ISLAIS CREEK San Francisco, California, 1992
Commissioner: San Francisco Arts Commission
Consultants: Keller Mitchell & Co., Landscape Architecture, John Winder and Associates, Architects. Robin Chaing and Company, Architects
Site Poems by George Quasha
Commissioned by the San Francisco Arts Commission 50’(h) x 442’ (l) x 35’(w) / Steel, Stainless steel cable, Solar powered Lighting, pavement block, landscape
The Islais Creek Project involves improvements to an 860 foot-long public access area along Islais Creek and the I-280 freeway. Design elements include a canopy sculpture and a sustainable habitat to revitalize the ecology of the area. The overall design recognizes both the lives of indigenous peoples as well as the more recent waterfront industry that shaped the current identity of the site.
Artwork pays homage to the World War II “Liberty” cargo ships that survived that war, and became the backbone of the country’s postwar cargo fleet in San Francisco ports. The ghost image of one of these ships is evoked here. The sculptural representation of the ship’s bow and stern, and the paving below trace the ship’s actual built dimensions 50’x 442’x 35’. The historic cast iron bell and docking cleats complete this commemoration of the site’s maritime history.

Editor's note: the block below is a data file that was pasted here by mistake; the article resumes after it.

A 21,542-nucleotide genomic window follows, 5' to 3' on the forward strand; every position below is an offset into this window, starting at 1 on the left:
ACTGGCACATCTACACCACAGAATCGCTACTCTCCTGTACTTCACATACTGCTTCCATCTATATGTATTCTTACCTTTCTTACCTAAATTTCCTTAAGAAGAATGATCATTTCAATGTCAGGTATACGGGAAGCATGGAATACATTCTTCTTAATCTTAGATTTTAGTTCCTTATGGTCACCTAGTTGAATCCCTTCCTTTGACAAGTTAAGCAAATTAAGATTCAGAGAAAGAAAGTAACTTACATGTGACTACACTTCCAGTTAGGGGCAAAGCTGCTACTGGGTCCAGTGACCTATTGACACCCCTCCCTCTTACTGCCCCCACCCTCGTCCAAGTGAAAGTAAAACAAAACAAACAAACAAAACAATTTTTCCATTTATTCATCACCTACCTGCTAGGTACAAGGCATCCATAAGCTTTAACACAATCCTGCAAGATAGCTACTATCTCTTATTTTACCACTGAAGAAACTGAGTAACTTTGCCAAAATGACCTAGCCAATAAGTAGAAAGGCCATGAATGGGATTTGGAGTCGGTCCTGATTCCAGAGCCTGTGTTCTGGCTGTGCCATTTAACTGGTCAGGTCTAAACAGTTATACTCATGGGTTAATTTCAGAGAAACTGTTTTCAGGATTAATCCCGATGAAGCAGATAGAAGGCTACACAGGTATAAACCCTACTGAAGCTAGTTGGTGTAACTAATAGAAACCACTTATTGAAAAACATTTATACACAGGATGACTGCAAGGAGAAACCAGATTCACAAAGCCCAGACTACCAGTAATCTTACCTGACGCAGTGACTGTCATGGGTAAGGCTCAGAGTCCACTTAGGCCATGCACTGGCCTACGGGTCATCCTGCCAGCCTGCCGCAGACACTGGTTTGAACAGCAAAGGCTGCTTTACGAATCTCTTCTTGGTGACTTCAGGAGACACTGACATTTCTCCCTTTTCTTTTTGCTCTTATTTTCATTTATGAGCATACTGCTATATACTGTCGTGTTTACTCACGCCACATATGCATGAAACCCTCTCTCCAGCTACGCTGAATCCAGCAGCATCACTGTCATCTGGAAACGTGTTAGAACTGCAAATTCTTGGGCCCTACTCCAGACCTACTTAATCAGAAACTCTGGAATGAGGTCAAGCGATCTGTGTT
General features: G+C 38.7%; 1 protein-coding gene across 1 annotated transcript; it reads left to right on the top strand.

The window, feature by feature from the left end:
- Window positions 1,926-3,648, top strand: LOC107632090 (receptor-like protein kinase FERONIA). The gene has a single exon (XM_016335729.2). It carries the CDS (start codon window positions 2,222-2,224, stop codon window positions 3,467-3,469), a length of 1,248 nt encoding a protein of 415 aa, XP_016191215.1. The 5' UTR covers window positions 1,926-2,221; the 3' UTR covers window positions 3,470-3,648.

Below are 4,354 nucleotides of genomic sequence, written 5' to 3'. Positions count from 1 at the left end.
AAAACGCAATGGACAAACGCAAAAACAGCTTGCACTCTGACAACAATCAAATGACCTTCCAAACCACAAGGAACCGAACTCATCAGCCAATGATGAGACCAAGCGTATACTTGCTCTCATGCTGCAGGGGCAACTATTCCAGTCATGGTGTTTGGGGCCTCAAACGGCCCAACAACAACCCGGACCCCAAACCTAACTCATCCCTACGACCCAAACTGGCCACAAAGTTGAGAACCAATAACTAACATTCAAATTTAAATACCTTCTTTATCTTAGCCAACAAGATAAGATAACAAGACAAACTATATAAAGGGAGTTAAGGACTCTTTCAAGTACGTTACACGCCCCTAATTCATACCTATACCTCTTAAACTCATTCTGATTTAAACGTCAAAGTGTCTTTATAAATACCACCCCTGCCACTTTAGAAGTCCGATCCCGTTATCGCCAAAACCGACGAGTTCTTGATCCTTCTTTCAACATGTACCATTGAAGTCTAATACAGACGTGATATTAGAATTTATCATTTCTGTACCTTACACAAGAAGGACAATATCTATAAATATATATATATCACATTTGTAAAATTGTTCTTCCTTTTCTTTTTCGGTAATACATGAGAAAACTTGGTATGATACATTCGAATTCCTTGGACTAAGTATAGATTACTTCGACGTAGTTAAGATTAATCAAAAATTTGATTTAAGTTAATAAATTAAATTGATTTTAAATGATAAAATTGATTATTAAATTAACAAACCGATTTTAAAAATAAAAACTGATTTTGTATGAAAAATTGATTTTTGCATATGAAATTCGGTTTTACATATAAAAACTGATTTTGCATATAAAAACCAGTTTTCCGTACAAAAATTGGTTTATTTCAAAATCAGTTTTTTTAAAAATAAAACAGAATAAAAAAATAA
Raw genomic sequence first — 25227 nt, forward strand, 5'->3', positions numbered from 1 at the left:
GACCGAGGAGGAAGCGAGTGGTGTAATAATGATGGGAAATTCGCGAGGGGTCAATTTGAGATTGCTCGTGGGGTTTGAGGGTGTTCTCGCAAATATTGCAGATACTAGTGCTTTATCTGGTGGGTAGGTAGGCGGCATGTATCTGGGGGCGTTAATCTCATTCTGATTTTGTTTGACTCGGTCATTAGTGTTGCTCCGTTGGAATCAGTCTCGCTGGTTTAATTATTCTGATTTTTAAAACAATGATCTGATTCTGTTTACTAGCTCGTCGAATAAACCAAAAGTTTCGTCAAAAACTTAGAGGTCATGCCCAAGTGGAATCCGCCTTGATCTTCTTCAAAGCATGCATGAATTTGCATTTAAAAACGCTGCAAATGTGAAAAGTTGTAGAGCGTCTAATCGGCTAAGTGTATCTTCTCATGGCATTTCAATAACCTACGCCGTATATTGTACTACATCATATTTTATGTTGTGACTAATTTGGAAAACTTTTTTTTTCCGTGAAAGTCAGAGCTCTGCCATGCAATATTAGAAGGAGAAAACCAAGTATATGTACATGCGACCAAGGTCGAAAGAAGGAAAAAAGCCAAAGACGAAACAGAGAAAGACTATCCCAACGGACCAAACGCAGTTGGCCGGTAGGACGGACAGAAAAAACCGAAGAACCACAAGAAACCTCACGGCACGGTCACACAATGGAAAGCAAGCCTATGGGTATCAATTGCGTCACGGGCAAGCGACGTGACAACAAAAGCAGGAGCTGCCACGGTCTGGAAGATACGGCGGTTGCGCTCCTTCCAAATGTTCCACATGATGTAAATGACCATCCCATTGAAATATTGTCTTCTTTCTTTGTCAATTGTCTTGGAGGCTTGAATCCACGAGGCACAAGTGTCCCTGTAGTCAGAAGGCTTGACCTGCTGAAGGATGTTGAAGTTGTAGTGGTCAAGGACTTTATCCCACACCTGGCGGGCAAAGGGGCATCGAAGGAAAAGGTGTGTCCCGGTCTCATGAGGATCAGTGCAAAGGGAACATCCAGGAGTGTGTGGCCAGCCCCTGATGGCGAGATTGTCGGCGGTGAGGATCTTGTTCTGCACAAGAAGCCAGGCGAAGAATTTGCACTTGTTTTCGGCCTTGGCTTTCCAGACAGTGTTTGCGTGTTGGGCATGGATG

Cargo shipping inspired the most dramatic component of the design. The ship metaphor is reflected in the design of the site’s hardscape as well as that of the suspended steel sculpture, which outlines the form of a ship 50’ high, 441’-6” long, and 35’ wide. This structure brings monumentality to the site and enhances its relationship with the surrounding human-made infrastructure and architectural forms. Landscaping plays an integral role in the improvement of the shoreline. Vegetation choice honors original ethno-ecological “industries” of the site—hunting and gathering—by emphasizing native species.